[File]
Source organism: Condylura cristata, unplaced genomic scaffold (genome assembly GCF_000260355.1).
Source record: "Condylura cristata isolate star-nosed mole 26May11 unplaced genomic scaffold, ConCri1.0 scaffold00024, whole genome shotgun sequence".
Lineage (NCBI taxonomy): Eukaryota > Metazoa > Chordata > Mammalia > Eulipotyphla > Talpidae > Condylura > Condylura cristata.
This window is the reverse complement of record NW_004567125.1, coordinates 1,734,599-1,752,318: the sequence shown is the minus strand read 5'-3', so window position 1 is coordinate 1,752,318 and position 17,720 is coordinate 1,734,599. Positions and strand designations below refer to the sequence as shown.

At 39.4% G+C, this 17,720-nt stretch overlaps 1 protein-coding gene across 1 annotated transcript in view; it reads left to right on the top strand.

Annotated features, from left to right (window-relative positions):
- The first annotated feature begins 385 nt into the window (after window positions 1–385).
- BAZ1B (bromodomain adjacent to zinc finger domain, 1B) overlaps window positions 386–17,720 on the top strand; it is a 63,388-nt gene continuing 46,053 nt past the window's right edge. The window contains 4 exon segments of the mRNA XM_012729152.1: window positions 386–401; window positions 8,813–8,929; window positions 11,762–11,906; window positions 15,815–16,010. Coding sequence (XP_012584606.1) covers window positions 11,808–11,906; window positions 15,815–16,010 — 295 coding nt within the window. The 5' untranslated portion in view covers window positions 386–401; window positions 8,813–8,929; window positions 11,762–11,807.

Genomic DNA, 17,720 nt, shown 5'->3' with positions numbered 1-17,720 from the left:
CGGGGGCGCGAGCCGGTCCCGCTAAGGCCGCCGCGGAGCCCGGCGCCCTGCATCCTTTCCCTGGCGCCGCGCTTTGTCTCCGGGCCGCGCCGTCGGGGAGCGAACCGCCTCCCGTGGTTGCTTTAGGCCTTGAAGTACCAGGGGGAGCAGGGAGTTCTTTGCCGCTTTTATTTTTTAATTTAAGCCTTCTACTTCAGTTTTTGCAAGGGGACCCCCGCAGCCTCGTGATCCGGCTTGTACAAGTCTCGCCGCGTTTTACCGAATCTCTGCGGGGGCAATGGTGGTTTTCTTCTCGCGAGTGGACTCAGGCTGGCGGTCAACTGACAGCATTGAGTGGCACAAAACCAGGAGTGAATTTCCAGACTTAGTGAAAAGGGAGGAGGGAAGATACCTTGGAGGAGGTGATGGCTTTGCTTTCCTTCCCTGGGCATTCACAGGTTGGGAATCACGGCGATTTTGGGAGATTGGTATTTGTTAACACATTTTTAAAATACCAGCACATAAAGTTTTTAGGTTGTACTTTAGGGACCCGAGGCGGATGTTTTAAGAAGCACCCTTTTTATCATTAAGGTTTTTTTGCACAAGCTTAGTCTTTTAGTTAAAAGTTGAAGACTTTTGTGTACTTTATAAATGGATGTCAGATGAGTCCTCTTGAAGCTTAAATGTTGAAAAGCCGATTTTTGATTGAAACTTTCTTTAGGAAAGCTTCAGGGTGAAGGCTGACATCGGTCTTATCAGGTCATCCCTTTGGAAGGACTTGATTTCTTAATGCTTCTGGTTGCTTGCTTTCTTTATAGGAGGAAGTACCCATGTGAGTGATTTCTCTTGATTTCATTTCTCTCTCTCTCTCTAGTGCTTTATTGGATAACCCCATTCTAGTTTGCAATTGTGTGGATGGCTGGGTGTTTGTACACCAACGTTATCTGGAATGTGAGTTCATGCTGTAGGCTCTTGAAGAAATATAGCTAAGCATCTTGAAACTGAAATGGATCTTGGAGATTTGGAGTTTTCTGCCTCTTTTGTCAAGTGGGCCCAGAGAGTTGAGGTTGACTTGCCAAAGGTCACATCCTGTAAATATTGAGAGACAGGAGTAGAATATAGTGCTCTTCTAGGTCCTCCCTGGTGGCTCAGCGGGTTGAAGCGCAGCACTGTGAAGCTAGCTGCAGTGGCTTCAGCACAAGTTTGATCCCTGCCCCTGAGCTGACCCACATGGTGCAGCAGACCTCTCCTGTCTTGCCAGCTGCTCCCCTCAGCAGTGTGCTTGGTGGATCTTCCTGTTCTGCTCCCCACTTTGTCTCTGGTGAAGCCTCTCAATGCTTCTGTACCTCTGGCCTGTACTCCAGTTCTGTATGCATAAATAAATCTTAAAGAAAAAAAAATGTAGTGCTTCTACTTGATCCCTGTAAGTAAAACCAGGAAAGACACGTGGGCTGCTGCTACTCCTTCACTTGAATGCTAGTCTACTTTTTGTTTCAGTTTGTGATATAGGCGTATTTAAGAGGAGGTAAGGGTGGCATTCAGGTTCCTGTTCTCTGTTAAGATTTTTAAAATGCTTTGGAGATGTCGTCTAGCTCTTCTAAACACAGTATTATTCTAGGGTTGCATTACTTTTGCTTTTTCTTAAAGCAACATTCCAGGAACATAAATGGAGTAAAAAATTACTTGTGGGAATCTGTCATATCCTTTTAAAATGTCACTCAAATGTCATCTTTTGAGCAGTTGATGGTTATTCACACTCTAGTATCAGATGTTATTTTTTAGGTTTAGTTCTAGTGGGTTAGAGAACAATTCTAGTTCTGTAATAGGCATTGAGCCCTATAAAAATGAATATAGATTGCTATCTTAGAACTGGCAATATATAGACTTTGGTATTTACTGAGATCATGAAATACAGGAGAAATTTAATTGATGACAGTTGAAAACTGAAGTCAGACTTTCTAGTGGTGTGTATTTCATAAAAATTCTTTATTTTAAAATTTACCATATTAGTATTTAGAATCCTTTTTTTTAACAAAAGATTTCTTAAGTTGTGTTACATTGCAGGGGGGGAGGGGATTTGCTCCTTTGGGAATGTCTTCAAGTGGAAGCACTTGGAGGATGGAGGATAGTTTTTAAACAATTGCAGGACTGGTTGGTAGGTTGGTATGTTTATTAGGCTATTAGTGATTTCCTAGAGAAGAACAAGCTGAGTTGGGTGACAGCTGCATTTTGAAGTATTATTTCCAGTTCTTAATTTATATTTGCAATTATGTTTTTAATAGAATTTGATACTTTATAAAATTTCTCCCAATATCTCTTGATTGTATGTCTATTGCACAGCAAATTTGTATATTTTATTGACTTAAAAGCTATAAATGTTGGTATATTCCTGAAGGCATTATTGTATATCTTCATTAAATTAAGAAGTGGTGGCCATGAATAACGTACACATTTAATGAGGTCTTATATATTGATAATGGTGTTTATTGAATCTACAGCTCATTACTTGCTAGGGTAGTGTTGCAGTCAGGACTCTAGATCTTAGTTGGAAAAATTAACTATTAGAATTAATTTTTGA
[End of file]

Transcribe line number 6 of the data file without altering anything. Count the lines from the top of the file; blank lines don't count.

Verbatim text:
Annotated features, from left to right (window-relative positions):